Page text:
Are you worried that this border is going to continue moving this way?

MERAB MEKARISHVILI, SOUTH OSSETIAN RESIDENT (through translator): We are afraid they will extend the border. We know what war means. It's better

to be like this than in war.

MCLAUGHLIN: Tamara Qoreli and her family fear that one day war will come again. To one side of their home a Russian military base, to the

other, a Georgian check point.

TAMARA QORELI, SOUTH OSSETIAN RESIDENT (through translator): How would you feel here? It is scary. Nobody knows what will happen today or

tomorrow. MCLAUGHLIN: Qoreli says she no longer has enough land to take her cows out to pasture and worries they will be blown up by left over land


Meanwhile, at the Russian base overlooking the house men in green go about their business as their children play in the courtyard.

Erin McLaughlin, CNN, near South Ossetia.


[08:10:28] LU STOUT: Now, CNN has reached out to officials in South Ossetia and the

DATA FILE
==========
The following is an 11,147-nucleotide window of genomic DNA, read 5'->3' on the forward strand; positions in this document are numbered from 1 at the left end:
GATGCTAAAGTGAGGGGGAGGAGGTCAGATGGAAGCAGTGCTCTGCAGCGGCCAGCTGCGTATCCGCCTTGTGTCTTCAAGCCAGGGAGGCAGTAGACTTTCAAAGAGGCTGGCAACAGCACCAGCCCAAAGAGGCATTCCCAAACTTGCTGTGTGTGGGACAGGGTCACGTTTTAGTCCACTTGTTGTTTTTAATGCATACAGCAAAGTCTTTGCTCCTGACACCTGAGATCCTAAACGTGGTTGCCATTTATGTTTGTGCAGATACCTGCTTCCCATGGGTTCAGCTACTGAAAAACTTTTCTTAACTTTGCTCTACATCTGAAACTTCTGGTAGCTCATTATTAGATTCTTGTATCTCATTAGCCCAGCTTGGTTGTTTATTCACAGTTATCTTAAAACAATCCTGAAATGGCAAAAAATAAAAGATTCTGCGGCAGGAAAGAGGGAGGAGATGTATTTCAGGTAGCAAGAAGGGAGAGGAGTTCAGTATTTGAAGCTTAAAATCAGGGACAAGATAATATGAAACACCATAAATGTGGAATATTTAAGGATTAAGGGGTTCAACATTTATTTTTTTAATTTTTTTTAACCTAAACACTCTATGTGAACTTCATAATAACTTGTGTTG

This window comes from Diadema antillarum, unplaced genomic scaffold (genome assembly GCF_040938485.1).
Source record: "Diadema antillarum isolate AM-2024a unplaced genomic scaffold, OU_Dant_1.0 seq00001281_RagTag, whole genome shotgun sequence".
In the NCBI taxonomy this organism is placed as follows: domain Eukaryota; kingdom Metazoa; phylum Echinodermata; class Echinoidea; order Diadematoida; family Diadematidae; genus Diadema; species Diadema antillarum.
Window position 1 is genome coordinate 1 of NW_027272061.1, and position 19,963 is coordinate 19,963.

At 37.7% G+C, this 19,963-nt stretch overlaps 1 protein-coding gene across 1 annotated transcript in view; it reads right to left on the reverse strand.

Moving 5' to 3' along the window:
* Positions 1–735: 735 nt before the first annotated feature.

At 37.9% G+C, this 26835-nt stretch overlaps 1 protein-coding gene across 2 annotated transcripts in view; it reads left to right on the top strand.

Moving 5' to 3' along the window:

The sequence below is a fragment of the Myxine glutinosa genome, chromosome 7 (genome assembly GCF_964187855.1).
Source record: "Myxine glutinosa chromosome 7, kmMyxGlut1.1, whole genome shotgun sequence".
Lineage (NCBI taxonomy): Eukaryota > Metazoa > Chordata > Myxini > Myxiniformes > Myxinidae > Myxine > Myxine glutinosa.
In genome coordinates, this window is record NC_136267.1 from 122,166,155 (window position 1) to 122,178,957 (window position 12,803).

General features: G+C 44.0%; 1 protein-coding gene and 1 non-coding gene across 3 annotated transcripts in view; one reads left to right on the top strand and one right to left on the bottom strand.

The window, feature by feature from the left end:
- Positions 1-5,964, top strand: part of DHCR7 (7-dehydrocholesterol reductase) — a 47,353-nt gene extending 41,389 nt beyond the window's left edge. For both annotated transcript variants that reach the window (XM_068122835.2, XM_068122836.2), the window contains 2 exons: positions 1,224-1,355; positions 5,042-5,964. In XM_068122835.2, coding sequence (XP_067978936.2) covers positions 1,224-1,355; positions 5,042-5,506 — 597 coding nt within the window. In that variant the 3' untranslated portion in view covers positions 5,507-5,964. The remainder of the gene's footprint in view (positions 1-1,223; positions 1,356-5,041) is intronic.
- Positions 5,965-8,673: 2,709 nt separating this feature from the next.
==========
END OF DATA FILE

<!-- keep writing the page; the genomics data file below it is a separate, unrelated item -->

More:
Kremlin regarding allegations that people are losing their land, but we have yet to receive a response.

Now, Donald Trump's son-in-law, Jared Kushner, is in the spotlight. News agencies report

the young businessman is in talks with the Chinese financial giant Anbang to redevelop a Manhattan

office building owned by his family.

Anbang is best known in the U.S. for buying New York's Waldorf Astoria Hotel. And it comes as there is scrutiny over how Trump and his family

would avoid conflicts of interest once he takes office. Kushner's lawyer says he is committed to complying with federal ethics law. The Chinese

foreign ministry was asked about the reports.


LU KANG, CHINESE FOREIGN MINISTRY SPOKESMAN (through translator): I am not aware of the situation in the report you mentioned, but you know

after four decades of development China and the U.S. are maintaining close relations in trade. There are a lot of businesses. It is impossible for

us to comment on every trade deal.


LU STOUT: Now turning now to the Korean Peninsula. And North Korea has a warning for

the United States, and, yes, it has to do with the latest weapon it's developed.

Paula Hancocks has the details from Seoul.